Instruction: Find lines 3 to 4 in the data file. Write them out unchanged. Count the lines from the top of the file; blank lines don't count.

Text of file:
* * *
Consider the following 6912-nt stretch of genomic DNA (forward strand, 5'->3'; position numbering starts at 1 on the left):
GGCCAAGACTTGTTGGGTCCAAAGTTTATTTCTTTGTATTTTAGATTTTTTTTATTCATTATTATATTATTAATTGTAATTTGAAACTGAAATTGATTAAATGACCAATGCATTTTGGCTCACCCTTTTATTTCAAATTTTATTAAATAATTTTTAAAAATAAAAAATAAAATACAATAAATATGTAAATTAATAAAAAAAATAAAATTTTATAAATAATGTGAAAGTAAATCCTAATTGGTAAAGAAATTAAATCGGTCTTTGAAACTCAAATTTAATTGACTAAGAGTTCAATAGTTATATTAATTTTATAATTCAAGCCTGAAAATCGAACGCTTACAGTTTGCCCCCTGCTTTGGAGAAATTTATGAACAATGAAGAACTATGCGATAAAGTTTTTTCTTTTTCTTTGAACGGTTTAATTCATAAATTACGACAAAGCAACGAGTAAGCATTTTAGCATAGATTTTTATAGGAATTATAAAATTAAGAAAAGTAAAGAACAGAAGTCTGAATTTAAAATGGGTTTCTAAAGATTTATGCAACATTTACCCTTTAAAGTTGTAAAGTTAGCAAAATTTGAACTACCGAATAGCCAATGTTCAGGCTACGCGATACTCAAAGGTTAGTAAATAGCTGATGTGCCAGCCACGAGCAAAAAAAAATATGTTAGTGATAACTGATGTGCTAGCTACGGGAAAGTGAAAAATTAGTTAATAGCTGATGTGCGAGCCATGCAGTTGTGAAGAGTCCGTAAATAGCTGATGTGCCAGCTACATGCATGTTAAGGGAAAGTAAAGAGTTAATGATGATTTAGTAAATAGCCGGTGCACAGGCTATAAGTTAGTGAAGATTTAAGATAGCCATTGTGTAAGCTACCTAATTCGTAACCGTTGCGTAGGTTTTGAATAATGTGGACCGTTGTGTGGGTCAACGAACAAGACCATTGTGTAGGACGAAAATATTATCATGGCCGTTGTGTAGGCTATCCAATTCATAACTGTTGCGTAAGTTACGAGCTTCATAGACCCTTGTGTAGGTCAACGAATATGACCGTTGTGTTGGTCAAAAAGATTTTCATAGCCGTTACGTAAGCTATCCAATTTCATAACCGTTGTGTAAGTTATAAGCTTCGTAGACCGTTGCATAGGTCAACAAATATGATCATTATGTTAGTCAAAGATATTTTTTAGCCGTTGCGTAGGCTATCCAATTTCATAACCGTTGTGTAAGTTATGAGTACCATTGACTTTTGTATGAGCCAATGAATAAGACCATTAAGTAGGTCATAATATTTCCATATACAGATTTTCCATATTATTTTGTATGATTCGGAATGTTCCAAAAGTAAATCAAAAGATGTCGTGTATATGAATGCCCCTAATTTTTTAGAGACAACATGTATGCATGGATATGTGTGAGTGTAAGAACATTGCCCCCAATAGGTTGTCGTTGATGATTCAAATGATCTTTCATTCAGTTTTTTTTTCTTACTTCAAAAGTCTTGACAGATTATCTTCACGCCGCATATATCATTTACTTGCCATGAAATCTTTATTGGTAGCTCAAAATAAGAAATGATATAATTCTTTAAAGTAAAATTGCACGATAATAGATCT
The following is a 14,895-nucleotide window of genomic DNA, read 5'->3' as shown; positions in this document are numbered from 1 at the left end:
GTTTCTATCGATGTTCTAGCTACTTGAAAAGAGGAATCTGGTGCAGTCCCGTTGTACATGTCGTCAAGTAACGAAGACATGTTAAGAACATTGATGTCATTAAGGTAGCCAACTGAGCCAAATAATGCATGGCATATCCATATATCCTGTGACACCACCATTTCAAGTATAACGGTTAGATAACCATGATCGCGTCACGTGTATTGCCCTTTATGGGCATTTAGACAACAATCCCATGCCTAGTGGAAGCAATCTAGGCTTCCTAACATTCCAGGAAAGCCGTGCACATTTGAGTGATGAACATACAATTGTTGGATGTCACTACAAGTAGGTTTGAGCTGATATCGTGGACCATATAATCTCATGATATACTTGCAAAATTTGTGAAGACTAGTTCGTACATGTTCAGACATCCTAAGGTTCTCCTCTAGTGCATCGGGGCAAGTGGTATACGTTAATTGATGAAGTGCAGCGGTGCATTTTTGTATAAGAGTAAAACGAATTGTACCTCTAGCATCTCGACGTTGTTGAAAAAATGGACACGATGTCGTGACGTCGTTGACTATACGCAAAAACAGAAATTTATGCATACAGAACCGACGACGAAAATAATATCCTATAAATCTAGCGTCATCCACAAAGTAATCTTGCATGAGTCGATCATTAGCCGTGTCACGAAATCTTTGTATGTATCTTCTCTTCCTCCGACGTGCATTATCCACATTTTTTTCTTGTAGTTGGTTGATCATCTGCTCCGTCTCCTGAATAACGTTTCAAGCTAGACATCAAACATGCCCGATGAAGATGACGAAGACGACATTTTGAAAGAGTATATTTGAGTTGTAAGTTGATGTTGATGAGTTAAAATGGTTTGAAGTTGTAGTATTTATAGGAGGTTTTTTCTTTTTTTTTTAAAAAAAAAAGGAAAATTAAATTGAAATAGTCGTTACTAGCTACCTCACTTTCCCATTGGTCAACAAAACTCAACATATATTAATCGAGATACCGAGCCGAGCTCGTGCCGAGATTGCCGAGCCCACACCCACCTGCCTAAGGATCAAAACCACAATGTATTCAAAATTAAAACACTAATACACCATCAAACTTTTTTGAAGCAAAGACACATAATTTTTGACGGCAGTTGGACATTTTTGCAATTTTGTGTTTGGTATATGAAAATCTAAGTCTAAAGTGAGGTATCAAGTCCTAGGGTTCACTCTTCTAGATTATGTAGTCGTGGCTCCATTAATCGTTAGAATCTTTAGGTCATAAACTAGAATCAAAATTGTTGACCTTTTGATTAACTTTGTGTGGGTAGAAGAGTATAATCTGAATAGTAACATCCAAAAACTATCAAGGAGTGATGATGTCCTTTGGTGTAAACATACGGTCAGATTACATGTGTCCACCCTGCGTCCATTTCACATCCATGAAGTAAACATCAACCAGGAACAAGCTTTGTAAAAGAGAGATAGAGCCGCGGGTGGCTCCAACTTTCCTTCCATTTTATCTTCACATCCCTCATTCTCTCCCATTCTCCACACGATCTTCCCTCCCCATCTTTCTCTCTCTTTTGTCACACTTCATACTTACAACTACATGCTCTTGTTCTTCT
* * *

The following is a 14,895-nucleotide window of genomic DNA, read 5'->3' as shown; positions in this document are numbered from 1 at the left end:
GTTTCTATCGATGTTCTAGCTACTTGAAAAGAGGAATCTGGTGCAGTCCCGTTGTACATGTCGTCAAGTAACGAAGACATGTTAAGAACATTGATGTCATTAAGGTAGCCAACTGAGCCAAATAATGCATGGCATATCCATATATCCTGTGACACCACCATTTCAAGTATAACGGTTAGATAACCATGATCGCGTCACGTGTATTGCCCTTTATGGGCATTTAGACAACAATCCCATGCCTAGTGGAAGCAATCTAGGCTTCCTAACATTCCAGGAAAGCCGTGCACATTTGAGTGATGAACATACAATTGTTGGATGTCACTACAAGTAGGTTTGAGCTGATATCGTGGACCATATAATCTCATGATATACTTGCAAAATTTGTGAAGACTAGTTCGTACATGTTCAGACATCCTAAGGTTCTCCTCTAGTGCATCGGGGCAAGTGGTATACGTTAATTGATGAAGTGCAGCGGTGCATTTTTGTATAAGAGTAAAACGAATTGTACCTCTAGCATCTCGACGTTGTTGAAAAAATGGACACGATGTCGTGACGTCGTTGACTATACGCAAAAACAGAAATTTATGCATACAGAACCGACGACGAAAATAATATCCTATAAATCTAGCGTCATCCACAAAGTAATCTTGCATGAGTCGATCATTAGCCGTGTCACGAAATCTTTGTATGTATCTTCTCTTCCTCCGACGTGCATTATCCACATTTTTTTCTTGTAGTTGGTTGATCATCTGCTCCGTCTCCTGAATAACGTTTCAAGCTAGACATCAAACATGCCCGATGAAGATGACGAAGACGACATTTTGAAAGAGTATATTTGAGTTGTAAGTTGATGTTGATGAGTTAAAATGGTTTGAAGTTGTAGTATTTATAGGAGGTTTTTTCTTTTTTTTTTAAAAAAAAAAGGAAAATTAAATTGAAATAGTCGTTACTAGCTACCTCACTTTCCCATTGGTCAACAAAACTCAACATATATTAATCGAGATACCGAGCCGAGCTCGTGCCGAGATTGCCGAGCCCACACCCACCTGCCTAAGGATCAAAACCACAATGTATTCAAAATTAAAACACTAATACACCATCAAACTTTTTTGAAGCAAAGACACATAATTTTTGACGGCAGTTGGACATTTTTGCAATTTTGTGTTTGGTATATGAAAATCTAAGTCTAAAGTGAGGTATCAAGTCCTAGGGTTCACTCTTCTAGATTATGTAGTCGTGGCTCCATTAATCGTTAGAATCTTTAGGTCATAAACTAGAATCAAAATTGTTGACCTTTTGATTAACTTTGTGTGGGTAGAAGAGTATAATCTGAATAGTAACATCCAAAAACTATCAAGGAGTGATGATGTCCTTTGGTGTAAACATACGGTCAGATTACATGTGTCCACCCTGCGTCCATTTCACATCCATGAAGTAAACATCAACCAGGAACAAGCTTTGTAAAAGAGAGATAGAGCCGCGGGTGGCTCCAACTTTCCTTCCATTTTATCTTCACATCCCTCATTCTCTCCCATTCTCCACACGATCTTCCCTCCCCATCTTTCTCTCTCTTTTGTCACACTTCATACTTACAACTACATGCTCTTGTTCTTCT